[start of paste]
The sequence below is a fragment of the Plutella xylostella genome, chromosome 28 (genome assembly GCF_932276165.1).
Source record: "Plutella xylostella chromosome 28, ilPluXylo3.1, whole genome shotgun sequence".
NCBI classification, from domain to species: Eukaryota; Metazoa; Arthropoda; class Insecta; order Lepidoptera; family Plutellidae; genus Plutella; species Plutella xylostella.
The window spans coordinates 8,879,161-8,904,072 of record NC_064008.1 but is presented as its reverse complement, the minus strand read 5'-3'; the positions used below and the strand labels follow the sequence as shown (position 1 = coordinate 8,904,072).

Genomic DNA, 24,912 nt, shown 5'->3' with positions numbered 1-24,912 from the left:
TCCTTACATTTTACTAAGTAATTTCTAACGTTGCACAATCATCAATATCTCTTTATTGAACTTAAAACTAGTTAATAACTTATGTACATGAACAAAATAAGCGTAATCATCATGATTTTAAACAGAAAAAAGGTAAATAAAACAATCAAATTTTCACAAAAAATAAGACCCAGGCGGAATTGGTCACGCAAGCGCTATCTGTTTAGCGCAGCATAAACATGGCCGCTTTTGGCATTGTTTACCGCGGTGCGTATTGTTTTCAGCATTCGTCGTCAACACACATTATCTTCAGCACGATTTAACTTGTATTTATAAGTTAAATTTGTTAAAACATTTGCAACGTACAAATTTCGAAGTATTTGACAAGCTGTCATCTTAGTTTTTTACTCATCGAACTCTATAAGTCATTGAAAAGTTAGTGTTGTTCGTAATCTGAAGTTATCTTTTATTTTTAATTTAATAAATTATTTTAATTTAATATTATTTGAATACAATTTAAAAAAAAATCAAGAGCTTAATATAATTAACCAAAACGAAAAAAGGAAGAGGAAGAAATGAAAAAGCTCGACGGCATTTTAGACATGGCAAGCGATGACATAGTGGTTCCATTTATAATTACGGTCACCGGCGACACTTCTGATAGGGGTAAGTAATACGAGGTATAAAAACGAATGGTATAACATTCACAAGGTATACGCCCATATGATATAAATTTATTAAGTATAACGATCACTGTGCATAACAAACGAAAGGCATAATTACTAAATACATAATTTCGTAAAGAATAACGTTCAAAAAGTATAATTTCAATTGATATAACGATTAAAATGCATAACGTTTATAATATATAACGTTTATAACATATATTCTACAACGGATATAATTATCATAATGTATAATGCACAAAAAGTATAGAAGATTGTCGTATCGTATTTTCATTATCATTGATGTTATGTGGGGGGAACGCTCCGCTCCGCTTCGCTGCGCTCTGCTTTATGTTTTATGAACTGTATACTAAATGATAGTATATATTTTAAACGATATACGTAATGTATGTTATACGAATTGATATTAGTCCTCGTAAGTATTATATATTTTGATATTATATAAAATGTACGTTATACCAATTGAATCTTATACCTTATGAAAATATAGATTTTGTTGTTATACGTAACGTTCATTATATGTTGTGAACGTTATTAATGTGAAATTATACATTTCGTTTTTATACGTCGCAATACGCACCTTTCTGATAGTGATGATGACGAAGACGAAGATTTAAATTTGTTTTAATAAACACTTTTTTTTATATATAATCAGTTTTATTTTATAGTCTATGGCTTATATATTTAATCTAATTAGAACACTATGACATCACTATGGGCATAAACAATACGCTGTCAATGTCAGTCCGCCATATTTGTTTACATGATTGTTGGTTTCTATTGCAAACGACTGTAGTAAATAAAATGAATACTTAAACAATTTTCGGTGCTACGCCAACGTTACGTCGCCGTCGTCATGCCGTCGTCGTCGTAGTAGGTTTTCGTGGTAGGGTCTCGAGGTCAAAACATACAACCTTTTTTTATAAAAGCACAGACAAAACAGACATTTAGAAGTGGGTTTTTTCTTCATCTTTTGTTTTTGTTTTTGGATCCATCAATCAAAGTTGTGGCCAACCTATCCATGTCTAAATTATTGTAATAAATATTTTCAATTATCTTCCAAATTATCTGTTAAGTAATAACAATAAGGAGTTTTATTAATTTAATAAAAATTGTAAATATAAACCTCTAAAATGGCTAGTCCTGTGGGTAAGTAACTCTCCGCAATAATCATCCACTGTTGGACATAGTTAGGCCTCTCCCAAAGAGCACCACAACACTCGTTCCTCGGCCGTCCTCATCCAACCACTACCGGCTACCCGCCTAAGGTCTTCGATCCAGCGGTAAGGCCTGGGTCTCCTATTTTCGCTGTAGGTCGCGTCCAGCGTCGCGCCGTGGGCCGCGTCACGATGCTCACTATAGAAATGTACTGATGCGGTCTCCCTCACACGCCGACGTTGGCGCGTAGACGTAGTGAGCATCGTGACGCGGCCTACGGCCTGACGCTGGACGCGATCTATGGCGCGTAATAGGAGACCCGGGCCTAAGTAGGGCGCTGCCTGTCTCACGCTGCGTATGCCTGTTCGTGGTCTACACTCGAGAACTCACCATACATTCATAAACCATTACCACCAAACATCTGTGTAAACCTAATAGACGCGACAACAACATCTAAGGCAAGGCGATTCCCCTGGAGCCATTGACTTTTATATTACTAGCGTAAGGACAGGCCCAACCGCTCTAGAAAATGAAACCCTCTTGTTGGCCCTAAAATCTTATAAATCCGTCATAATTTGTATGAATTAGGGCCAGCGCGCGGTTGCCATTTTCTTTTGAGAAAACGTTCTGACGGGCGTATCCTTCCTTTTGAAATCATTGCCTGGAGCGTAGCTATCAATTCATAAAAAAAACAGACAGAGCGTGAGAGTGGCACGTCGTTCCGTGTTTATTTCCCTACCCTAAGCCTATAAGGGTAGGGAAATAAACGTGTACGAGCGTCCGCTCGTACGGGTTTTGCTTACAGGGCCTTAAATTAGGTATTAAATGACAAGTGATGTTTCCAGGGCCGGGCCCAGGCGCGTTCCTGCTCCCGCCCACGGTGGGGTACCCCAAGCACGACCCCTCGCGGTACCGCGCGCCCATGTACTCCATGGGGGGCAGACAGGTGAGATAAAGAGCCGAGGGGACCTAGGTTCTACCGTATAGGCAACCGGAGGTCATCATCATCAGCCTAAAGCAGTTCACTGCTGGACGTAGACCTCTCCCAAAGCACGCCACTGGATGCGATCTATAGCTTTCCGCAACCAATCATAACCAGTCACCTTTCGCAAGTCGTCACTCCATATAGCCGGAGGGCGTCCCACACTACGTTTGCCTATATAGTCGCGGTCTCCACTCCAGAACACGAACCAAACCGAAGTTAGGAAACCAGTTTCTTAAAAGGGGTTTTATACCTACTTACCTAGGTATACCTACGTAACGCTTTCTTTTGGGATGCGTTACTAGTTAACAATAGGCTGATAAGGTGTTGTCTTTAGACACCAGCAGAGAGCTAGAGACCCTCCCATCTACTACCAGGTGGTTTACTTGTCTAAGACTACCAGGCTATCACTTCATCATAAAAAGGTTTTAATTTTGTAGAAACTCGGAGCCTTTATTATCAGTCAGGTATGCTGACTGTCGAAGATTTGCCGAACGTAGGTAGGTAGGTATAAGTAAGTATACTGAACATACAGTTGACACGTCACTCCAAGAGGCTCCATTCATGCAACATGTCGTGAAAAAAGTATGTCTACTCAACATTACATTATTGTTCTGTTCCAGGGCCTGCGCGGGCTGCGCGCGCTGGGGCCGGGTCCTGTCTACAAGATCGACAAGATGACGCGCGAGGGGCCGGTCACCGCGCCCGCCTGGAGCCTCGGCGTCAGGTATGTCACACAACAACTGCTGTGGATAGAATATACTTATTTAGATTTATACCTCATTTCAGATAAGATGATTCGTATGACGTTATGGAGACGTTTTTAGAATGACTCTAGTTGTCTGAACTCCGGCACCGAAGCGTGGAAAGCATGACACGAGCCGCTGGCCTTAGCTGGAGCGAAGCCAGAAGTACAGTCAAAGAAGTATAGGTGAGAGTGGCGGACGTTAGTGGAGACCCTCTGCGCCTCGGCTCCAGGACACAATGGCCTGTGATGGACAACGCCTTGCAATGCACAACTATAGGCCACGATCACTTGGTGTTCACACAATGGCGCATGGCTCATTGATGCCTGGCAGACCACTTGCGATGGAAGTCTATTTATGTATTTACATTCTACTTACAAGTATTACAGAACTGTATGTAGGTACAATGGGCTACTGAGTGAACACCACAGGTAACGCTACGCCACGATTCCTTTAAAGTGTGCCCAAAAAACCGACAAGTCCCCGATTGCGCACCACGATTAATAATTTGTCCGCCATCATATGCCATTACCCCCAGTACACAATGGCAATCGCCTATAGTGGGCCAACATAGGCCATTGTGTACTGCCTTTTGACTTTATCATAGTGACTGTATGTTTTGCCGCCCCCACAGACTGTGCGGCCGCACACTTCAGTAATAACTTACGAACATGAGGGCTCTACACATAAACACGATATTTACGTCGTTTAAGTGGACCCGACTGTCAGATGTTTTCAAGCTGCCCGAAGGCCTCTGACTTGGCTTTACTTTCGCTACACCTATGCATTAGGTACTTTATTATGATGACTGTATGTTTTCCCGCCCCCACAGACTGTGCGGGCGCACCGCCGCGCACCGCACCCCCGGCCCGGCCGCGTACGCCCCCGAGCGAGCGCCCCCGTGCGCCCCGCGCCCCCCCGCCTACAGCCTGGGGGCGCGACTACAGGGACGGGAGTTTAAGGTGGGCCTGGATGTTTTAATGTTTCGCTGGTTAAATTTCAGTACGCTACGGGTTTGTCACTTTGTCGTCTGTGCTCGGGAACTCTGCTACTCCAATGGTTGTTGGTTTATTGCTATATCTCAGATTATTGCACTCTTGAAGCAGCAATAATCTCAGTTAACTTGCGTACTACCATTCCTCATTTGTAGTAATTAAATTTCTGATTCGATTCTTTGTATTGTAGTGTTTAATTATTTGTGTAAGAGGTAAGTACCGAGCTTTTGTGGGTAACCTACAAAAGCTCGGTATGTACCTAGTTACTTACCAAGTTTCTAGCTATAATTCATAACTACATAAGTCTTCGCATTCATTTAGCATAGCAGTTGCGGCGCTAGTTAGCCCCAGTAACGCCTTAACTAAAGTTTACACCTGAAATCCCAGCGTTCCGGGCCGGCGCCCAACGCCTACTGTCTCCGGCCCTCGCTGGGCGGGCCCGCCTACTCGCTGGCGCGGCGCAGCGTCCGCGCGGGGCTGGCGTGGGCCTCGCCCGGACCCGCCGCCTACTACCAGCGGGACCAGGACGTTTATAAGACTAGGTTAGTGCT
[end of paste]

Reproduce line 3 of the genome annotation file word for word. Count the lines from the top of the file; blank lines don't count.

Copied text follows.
NCBI classification, from domain to species: Eukaryota; Metazoa; Arthropoda; class Insecta; order Lepidoptera; family Plutellidae; genus Plutella; species Plutella xylostella.